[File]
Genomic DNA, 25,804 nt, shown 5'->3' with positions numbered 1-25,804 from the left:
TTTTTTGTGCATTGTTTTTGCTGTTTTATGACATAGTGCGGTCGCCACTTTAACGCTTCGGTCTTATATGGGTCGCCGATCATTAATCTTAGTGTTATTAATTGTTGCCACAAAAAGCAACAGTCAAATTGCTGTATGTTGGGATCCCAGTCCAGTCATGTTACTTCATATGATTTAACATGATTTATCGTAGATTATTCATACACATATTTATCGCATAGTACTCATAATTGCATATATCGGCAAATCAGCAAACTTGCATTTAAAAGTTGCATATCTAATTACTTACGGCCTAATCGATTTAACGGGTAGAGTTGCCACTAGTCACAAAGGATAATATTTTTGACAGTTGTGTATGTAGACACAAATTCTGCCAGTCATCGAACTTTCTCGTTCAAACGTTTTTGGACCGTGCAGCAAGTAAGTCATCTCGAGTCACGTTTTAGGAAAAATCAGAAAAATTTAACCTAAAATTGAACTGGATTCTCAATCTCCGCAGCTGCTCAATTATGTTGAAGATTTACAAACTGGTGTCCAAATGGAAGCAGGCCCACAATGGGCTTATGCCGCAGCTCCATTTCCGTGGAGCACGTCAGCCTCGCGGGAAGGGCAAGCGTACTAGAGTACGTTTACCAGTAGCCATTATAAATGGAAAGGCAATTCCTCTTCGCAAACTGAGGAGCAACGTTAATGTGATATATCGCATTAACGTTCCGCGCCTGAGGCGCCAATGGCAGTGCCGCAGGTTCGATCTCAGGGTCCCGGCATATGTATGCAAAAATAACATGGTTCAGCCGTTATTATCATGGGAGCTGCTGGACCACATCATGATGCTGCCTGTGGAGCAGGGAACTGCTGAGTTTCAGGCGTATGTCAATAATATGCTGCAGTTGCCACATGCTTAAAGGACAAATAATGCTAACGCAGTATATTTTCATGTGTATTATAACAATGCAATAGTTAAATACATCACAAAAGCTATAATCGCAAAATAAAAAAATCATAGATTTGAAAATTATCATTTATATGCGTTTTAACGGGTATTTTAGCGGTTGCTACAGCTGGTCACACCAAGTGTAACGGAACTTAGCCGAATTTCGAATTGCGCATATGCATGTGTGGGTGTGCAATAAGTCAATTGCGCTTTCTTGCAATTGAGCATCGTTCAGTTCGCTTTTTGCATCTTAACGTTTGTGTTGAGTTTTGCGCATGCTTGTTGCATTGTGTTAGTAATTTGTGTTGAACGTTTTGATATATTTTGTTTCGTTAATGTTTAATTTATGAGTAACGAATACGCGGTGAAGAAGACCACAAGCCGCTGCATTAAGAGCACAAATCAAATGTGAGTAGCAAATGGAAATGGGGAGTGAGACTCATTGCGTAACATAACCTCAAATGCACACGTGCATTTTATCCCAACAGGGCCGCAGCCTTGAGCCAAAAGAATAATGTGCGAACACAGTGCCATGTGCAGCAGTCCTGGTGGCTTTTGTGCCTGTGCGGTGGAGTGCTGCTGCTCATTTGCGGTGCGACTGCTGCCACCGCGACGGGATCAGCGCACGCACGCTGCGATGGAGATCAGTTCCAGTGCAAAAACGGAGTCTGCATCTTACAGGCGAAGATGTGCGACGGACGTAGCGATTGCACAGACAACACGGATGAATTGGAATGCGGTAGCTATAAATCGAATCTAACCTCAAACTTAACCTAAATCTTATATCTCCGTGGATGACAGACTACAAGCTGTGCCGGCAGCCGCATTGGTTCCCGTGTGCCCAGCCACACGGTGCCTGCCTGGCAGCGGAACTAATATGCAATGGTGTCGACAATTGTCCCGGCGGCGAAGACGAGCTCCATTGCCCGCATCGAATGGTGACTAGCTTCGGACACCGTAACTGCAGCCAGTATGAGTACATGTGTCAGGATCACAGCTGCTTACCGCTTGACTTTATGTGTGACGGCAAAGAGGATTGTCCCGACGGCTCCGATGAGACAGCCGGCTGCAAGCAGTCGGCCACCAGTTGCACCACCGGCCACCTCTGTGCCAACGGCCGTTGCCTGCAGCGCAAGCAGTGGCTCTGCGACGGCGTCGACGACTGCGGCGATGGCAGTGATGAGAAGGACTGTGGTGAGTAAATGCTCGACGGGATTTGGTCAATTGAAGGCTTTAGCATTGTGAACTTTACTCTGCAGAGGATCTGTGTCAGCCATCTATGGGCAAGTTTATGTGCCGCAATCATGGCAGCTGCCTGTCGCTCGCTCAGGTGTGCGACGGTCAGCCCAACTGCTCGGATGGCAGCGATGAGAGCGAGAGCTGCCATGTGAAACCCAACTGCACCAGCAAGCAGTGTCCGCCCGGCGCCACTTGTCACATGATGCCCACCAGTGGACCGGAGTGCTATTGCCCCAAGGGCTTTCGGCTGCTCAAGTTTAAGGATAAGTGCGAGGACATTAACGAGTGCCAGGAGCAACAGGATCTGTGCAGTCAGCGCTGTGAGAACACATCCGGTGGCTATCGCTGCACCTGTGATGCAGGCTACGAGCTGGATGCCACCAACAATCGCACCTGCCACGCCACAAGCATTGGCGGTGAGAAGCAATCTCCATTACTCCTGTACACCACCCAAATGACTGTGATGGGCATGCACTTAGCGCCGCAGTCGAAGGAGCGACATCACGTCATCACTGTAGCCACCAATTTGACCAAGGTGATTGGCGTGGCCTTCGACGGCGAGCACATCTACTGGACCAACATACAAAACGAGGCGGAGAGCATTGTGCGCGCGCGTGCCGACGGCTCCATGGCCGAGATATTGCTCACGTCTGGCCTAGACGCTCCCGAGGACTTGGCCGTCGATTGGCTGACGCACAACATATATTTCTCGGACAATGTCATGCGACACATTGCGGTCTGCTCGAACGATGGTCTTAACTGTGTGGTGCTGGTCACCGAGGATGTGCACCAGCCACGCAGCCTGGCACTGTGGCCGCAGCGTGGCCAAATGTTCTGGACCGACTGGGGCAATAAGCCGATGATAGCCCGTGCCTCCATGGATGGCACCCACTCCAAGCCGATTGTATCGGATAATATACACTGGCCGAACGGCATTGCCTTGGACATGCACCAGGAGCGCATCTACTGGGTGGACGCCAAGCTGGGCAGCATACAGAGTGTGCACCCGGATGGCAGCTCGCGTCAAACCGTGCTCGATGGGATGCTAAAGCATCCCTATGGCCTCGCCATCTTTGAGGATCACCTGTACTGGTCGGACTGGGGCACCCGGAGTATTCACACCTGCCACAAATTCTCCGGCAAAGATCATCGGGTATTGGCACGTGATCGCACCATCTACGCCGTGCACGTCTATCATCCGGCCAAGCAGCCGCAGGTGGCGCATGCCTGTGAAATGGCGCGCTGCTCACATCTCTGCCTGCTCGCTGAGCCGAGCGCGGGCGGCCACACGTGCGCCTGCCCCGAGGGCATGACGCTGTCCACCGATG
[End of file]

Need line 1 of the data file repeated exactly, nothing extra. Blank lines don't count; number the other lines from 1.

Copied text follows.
Genomic DNA, 25,804 nt, shown 5'->3' with positions numbered 1-25,804 from the left: